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Compare and Contrast Candide and Siddhartha

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Name: Man Cong Duong (Nathan) Class: English 4 Period: 7 Compare and Contrast Candide and Siddhartha Religions and philosophy guides most people’s lives and helps them when they fall to evils. Voltaire and Hesse, who are the authors of Candide and Siddhartha, provide us their different perspectives of life’s path. Candide was written as a book that is more satirical of the Optimism and religion. After Candide gets kicked out of the paradise where his lover, Cunégonde, lives, the Bulgars let him have dinner with them and pay for him but then, they hit him because he doesn’t admire their King. “That’s what men are for, to help each other.” (Voltaire 23). Siddhartha has a different view that is more pessimistic. When Siddhartha ends up living by the river and is left by his son, he understands his father’s feelings when Siddhartha wanted to leave the house to find his own knowledge as his son left because of his anger. “And he recollected how, long ago, as a youth, he had compelled his father to let him join the penitents… Had not his father suffered the same sorrow over him that he was now suffering over his son? ...read more.


Otherwise, Hermann Hesse shows us different perspectives in Siddhartha of human suffering, desire, knowledge. The book?s perspective is more pessimistic. Buddhism is a religion in the book that connects to the main character. Siddhartha tries to end the suffering, desire, and achieve knowledge of the inner self, so he decided to leave his family to go with the samanas: ?Tomorrow morning, my friend, Siddhartha will go to the samanas. He will become a samana.? (Hesse 5). Moreover, he thinks that no one can teach others to attain nirvana; no one can guide us, but our own self. He meets the Buddha and listens to him speak, but he still doesn?t follow the Buddha because he believes the Buddha can?t reach him to become nirvana. Although he wants to end suffering and desire, he is human so he falls from his goal when he meets Kamala, a beautiful courtesan. Siddhartha learns from Kamala the art of love, and then he learns to gamble, he learns to drink wine, and he learns to watch dancing girls. He loses his calmness, he loses his laugh when he loses the game, and he forgets his goal. ...read more.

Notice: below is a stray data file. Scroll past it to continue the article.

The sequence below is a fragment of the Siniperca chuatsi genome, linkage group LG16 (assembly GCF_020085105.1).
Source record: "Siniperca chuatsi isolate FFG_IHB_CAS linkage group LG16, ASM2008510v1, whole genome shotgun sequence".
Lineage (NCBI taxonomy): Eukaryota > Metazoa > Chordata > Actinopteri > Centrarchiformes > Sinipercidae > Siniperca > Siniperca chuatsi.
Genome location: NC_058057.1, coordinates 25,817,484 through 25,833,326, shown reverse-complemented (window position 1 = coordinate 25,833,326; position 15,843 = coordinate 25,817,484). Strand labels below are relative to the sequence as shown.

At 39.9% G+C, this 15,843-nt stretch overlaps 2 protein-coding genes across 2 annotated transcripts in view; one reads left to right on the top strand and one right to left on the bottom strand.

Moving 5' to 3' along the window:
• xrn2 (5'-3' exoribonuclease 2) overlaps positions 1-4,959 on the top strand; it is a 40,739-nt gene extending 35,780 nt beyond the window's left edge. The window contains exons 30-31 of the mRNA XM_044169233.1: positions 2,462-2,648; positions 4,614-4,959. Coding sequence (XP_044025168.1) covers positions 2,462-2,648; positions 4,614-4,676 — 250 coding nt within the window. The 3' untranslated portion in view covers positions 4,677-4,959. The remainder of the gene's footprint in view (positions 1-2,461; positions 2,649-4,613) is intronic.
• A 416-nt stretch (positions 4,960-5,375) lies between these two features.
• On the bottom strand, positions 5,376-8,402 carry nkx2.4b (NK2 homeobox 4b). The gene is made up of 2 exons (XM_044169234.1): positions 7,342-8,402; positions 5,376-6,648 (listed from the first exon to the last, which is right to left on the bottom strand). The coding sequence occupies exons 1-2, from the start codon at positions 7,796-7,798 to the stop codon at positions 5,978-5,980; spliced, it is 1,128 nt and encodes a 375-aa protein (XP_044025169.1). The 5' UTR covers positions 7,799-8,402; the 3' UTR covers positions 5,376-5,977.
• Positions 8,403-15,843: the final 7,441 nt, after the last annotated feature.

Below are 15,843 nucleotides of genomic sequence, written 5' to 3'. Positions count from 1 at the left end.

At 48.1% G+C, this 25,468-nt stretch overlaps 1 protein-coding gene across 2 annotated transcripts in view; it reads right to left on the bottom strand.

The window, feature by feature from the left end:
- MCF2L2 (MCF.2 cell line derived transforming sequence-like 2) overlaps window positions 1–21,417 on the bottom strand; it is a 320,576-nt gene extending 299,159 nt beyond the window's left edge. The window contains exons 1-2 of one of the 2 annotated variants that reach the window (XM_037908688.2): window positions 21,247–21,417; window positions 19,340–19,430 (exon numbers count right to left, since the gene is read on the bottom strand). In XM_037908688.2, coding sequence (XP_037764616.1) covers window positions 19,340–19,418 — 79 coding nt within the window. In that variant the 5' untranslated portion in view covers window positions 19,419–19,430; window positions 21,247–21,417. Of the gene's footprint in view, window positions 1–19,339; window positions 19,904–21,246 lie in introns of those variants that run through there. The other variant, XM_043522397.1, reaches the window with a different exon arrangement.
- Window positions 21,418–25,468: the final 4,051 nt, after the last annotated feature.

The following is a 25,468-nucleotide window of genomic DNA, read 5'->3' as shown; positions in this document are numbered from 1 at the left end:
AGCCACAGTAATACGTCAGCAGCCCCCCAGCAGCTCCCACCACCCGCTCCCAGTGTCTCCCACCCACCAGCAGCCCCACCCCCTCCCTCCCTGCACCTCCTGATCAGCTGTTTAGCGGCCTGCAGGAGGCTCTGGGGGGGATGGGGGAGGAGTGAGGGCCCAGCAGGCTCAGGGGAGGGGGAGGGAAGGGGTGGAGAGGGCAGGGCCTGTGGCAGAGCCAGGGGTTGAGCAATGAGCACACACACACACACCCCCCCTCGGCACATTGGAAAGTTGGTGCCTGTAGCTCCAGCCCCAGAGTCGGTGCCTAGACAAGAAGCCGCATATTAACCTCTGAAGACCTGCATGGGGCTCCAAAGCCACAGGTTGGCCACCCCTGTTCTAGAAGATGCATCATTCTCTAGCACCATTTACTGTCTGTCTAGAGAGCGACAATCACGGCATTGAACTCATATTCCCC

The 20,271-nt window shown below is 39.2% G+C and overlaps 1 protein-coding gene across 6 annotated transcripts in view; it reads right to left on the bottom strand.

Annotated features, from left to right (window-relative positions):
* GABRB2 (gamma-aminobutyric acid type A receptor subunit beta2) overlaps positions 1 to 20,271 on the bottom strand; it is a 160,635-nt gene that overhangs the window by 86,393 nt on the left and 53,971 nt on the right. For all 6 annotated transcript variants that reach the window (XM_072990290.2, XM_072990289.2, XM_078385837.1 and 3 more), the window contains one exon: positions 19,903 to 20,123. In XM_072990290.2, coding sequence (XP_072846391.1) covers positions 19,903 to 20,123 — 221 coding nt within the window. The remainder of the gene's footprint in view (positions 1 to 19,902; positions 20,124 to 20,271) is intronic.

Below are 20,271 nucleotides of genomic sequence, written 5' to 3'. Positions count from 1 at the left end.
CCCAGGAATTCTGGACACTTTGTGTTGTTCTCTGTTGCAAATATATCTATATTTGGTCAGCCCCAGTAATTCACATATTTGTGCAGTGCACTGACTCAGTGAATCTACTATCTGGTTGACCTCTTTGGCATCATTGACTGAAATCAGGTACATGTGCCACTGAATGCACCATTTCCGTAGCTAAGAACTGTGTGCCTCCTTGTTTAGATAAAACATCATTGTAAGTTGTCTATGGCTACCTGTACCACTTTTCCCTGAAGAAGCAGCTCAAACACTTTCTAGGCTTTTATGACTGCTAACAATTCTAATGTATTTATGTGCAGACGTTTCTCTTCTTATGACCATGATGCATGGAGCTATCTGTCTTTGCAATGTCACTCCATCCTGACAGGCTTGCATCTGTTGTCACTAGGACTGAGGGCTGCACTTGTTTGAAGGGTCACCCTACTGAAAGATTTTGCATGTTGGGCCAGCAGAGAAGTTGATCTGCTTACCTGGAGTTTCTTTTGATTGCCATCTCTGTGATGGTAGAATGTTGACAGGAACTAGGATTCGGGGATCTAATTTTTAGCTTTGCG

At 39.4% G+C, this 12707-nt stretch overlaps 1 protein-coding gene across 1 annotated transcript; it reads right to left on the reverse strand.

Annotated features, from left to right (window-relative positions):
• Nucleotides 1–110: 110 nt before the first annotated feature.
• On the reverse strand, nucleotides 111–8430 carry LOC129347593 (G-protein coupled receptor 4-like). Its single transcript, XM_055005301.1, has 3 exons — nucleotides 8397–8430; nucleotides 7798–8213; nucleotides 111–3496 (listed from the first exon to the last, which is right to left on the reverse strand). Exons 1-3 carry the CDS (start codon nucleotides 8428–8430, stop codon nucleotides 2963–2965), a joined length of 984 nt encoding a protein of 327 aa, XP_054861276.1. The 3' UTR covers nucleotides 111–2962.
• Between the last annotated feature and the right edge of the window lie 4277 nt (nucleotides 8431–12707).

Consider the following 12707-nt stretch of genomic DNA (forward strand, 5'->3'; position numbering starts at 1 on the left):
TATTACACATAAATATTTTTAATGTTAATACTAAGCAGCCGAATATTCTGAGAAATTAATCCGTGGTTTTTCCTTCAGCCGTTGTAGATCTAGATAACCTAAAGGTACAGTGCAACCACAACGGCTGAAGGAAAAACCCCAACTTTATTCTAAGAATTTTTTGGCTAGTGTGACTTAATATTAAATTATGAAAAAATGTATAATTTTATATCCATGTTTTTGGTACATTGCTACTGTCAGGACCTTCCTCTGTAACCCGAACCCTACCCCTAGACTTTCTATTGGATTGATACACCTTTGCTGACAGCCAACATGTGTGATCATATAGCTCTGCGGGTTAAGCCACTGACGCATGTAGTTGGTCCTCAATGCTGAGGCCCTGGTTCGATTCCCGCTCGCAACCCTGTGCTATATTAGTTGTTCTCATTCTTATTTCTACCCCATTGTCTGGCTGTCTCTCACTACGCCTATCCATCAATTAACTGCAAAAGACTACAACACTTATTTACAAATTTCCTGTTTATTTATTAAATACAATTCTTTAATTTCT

No one can teach others what suffering is, no one can teach others how to end suffering, and no one can help others to attain the nirvana. Yes, they can teach others the skills, but people have to pass through the suffering in order to know them and end them. Nevertheless, what goes around comes around is what we expect in real life because whatever we do, we will get it back. If we do good things, we will get good things back, but otherwise, good will not come. Candide and Siddhartha were written about human suffering and desire, but their perspectives are different because of the two writers? cultural backgrounds. Candide is more satirical of the Optimism and religion, focusing on Western wars and greed for power. Meanwhile, Siddhartha is more a look at the rise of Buddhism. Voltaire?s message is: Work for your own goals. In the contrast, Hesse uses Siddhartha?s life to express human suffering and desire and related it to Buddhism?s philosophy ?No desire, no suffering.? However, these books show what real human beings are. Greed, suffering, and desire are things that human beings always have, and these temptations pull us away from attaining a knowledge of self and discovering contentment. ...read more.

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